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8 Myths About Miscarriage to Stop Believing (Particularly in a Post-Roe World)

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Since the overturning of Roe v. Wade in June, reproductive healthcare concerns (and, oftentimes, misconceptions) have been flooding the news—in particular about miscarriage. With that in mind, we reached out to James Grifo, MD, PhD, Program Director at the NYU Langone Prelude Fertility Center and Chief Executive Physician at Inception Fertility, to clear up eight myths about miscarriage—and why it's important to get the facts right.

1. Myth: Miscarriage Is Rare 

“Experiencing a pregnancy loss can be isolating, but it isn’t a rare occurrence,” Dr. Grifo tells us. Especially because miscarriages can happen before someone even knows they’re pregnancy, meaning we don’t really know the exact number. A suitable estimate, he notes, is that as many of half of all pregnancies overall may end in miscarriage. “For those who do know they are pregnant, approximately ten to 15 percent miscarry, with a majority of those happening during the first 12 weeks of pregnancy.”

2. Myth: The Cause of a Miscarriage Is Always Known and Preventable

You might’ve heard that exercising too much or being too stressed or drinking too much coffee can cause a miscarriage, but Dr. Grifo emphasizes that that’s not the case, explaining that there are a host of reasons why pregnancy loss may occur, including:

  • A chromosomal abnormality. Per Dr. Grifo, this is the cause of about half of all miscarriages.
  • Medical conditions of the uterus. Including a septate uterus where a band of muscle or tissue divides the uterus)
  • Scar tissue.
  • Fibroids.
  • Lifestyle factors.

3. Myth: Miscarriage Only Affects Women

“While women take the brunt of the physical and emotional pain associated with a pregnancy loss, men too experience trauma due to miscarriages,” Dr. Grifo tells us, adding that he’s seen in his own practice how hard pregnancy loss can be on anyone, regardless of gender.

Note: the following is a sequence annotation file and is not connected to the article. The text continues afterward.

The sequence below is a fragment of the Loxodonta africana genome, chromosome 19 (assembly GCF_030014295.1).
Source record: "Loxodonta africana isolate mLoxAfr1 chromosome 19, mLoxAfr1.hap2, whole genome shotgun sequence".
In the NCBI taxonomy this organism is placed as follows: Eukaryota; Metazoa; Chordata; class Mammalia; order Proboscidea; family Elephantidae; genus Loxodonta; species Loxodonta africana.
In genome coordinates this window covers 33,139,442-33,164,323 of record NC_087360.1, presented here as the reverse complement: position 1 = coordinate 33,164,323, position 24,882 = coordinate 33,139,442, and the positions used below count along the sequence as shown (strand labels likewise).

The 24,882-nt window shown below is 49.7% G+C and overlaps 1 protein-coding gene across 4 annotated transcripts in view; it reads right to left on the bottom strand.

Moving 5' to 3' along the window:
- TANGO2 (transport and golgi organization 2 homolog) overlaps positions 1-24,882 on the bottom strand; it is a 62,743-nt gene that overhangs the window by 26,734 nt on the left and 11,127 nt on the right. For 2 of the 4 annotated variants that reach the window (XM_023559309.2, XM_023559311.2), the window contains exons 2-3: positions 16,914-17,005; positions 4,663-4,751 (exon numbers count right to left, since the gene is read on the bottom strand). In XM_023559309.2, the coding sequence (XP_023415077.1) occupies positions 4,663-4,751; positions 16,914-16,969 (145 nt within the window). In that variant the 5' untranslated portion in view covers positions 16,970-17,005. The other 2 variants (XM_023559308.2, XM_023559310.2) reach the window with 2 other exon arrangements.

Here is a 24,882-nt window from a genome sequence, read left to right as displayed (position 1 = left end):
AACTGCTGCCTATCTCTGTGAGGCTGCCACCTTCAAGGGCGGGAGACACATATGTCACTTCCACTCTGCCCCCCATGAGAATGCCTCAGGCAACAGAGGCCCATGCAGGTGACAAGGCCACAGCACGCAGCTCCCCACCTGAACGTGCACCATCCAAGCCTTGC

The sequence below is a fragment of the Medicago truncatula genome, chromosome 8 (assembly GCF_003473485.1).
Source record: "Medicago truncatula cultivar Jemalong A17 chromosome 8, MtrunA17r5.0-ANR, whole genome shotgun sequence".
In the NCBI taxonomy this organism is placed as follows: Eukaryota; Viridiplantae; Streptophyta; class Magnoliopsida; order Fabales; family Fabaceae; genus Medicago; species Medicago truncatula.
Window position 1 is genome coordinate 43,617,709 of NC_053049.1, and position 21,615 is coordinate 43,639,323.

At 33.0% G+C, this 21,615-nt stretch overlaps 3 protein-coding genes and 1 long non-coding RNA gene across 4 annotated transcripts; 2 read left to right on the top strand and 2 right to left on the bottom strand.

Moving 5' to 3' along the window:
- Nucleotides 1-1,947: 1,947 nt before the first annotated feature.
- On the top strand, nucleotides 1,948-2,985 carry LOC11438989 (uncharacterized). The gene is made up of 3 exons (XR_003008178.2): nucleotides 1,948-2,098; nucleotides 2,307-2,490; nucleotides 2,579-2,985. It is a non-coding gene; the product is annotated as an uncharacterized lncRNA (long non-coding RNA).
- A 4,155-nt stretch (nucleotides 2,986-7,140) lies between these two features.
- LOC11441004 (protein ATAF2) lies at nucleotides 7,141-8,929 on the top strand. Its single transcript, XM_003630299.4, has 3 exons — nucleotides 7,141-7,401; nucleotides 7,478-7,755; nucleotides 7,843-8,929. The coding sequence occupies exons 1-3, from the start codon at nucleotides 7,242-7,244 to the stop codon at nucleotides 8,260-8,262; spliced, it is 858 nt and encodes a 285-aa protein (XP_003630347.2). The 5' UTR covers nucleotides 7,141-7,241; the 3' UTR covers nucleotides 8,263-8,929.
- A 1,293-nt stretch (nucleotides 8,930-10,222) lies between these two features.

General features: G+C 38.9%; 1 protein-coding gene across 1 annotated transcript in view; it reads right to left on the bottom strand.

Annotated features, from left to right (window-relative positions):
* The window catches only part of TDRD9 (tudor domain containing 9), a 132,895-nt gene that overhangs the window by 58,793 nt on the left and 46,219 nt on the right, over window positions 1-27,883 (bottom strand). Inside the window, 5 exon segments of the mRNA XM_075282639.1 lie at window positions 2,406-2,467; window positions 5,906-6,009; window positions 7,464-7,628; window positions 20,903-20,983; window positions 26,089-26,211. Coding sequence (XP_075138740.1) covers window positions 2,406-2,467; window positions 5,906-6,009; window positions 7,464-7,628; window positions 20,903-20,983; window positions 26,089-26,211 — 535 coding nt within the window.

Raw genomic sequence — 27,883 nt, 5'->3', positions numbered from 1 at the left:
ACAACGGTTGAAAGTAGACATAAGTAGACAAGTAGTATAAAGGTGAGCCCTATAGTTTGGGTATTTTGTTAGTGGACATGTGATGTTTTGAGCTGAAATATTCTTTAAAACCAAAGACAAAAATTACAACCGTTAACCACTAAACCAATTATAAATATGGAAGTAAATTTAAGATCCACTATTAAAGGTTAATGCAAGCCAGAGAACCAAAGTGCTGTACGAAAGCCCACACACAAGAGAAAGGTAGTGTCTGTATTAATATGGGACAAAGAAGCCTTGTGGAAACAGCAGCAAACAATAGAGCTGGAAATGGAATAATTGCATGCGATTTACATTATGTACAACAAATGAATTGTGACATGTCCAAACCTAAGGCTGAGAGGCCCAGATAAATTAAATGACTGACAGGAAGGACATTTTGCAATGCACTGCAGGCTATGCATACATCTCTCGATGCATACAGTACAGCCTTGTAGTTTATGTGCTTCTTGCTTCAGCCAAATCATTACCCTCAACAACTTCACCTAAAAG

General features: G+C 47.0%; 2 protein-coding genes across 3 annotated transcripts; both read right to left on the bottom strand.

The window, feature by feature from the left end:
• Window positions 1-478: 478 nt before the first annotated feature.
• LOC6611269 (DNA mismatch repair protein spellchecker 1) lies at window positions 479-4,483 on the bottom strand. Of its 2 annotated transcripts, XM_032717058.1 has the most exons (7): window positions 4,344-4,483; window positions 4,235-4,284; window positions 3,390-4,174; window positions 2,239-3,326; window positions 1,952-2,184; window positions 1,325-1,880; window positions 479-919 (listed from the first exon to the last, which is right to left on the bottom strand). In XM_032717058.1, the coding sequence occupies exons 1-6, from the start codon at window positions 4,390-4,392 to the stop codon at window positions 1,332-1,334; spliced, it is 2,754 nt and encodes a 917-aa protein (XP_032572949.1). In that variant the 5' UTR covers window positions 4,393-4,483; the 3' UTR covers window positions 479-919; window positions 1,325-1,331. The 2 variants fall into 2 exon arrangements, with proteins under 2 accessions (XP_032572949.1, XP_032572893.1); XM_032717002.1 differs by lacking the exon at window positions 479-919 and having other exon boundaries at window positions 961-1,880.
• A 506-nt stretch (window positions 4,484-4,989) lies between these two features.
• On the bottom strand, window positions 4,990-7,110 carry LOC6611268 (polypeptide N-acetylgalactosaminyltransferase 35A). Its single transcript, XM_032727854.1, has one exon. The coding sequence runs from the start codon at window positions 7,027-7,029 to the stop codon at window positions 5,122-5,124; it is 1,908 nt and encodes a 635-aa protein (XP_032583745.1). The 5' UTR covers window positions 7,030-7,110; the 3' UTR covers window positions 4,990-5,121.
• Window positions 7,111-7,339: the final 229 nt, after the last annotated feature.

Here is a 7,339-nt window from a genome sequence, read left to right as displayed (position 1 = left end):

4. Myth: If There Was a Miscarriage, the Pregnant Person Caused It

No matter how much you may rationally know a miscarriage isn’t your fault, Dr. Grifo says that guilt is still a common feeling. As mentioned earlier, there are tons of different reasons a person can lose a pregnancy, and he tells us, “It’s important to remove this idea of fault as it relates to miscarriage and infertility, especially for women.”

5. Myth: Using Birth Control Prior to Pregnancy Causes Miscarriage

Birth control does not cause miscarriage,” Dr. Grifo plainly states, adding, “Believing otherwise adds to the guilt that so many women feel when they experience a loss.” Again, what does cause a miscarriage is generally out of a person’s control.

6. Myth: Vaccinations Cause Miscarriages

This is another big no. Per Dr. Grifo, “No, vaccines do not cause miscarriages, and the science proves this.” Still, he notes that it’s important that, if you’re pregnant, you have a conversation with your OB/GYN to discuss any concerns about vaccination during pregnancy and understand the benefits/risks of vaccination to the health of the mother and baby.

7. Myth: Miscarriage Always Require Medical Intervention

In reality, miscarriages don’t always require medical intervention. Dr. Grifo tells us, “Oftentimes, Mother Nature takes over, and a woman’s body will dispel of the pregnancy on its own.” Sometimes, however, medical assistance is needed to help remove the pregnancy. “The most common one is a dilation and curettage (D&C), a procedure that removes the tissue from the body.”

8. Myth: If Miscarriage Is So Common, Then It's Not a Big Deal

“While miscarriages are common, it remains an isolating, traumatic experience for each person that experiences one,” Dr. Grifo explains. “Furthermore, recurrent miscarriages can mean that there is a physical condition or genetic issue that is causing the miscarriage. This can indeed be a big deal because without proper treatment or testing, these losses can continue.” Basically, just because miscarriage isn’t rare doesn’t invalidate how devastating it can feel for the individual and family involved.

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